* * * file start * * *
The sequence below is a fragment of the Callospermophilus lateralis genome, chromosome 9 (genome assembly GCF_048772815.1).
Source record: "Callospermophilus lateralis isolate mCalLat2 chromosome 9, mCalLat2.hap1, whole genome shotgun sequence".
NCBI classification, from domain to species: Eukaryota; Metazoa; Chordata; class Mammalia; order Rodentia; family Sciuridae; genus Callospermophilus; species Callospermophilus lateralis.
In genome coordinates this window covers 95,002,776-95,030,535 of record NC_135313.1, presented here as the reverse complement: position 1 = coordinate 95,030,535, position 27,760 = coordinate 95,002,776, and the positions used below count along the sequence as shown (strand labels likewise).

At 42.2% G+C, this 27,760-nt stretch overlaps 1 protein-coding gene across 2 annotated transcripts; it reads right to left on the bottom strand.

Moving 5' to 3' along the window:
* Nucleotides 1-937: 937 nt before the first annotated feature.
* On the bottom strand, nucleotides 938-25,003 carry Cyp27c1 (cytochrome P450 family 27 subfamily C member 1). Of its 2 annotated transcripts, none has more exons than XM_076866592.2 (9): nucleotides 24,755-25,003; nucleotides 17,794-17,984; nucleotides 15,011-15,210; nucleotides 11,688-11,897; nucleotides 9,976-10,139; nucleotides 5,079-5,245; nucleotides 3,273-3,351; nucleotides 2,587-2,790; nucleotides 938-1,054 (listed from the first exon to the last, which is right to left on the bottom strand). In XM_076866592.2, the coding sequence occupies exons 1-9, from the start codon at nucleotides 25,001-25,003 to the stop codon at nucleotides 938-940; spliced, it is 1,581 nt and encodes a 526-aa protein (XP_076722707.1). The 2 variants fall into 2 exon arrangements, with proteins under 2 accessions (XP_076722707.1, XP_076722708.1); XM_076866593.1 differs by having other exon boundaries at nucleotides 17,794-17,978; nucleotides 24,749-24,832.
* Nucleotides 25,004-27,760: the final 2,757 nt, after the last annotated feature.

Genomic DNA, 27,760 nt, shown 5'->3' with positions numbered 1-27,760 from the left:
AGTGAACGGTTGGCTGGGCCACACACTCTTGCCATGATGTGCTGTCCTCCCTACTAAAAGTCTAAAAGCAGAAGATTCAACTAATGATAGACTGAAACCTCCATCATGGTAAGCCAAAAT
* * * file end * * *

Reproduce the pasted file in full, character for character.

The sequence below is a fragment of the Callospermophilus lateralis genome, chromosome 9 (genome assembly GCF_048772815.1).
Source record: "Callospermophilus lateralis isolate mCalLat2 chromosome 9, mCalLat2.hap1, whole genome shotgun sequence".
NCBI classification, from domain to species: Eukaryota; Metazoa; Chordata; class Mammalia; order Rodentia; family Sciuridae; genus Callospermophilus; species Callospermophilus lateralis.
In genome coordinates this window covers 95,002,776-95,030,535 of record NC_135313.1, presented here as the reverse complement: position 1 = coordinate 95,030,535, position 27,760 = coordinate 95,002,776, and the positions used below count along the sequence as shown (strand labels likewise).

At 42.2% G+C, this 27,760-nt stretch overlaps 1 protein-coding gene across 2 annotated transcripts; it reads right to left on the bottom strand.

Moving 5' to 3' along the window:
* Nucleotides 1-937: 937 nt before the first annotated feature.
* On the bottom strand, nucleotides 938-25,003 carry Cyp27c1 (cytochrome P450 family 27 subfamily C member 1). Of its 2 annotated transcripts, none has more exons than XM_076866592.2 (9): nucleotides 24,755-25,003; nucleotides 17,794-17,984; nucleotides 15,011-15,210; nucleotides 11,688-11,897; nucleotides 9,976-10,139; nucleotides 5,079-5,245; nucleotides 3,273-3,351; nucleotides 2,587-2,790; nucleotides 938-1,054 (listed from the first exon to the last, which is right to left on the bottom strand). In XM_076866592.2, the coding sequence occupies exons 1-9, from the start codon at nucleotides 25,001-25,003 to the stop codon at nucleotides 938-940; spliced, it is 1,581 nt and encodes a 526-aa protein (XP_076722707.1). The 2 variants fall into 2 exon arrangements, with proteins under 2 accessions (XP_076722707.1, XP_076722708.1); XM_076866593.1 differs by having other exon boundaries at nucleotides 17,794-17,978; nucleotides 24,749-24,832.
* Nucleotides 25,004-27,760: the final 2,757 nt, after the last annotated feature.

Genomic DNA, 27,760 nt, shown 5'->3' with positions numbered 1-27,760 from the left:
AGTGAACGGTTGGCTGGGCCACACACTCTTGCCATGATGTGCTGTCCTCCCTACTAAAAGTCTAAAAGCAGAAGATTCAACTAATGATAGACTGAAACCTCCATCATGGTAAGCCAAAAT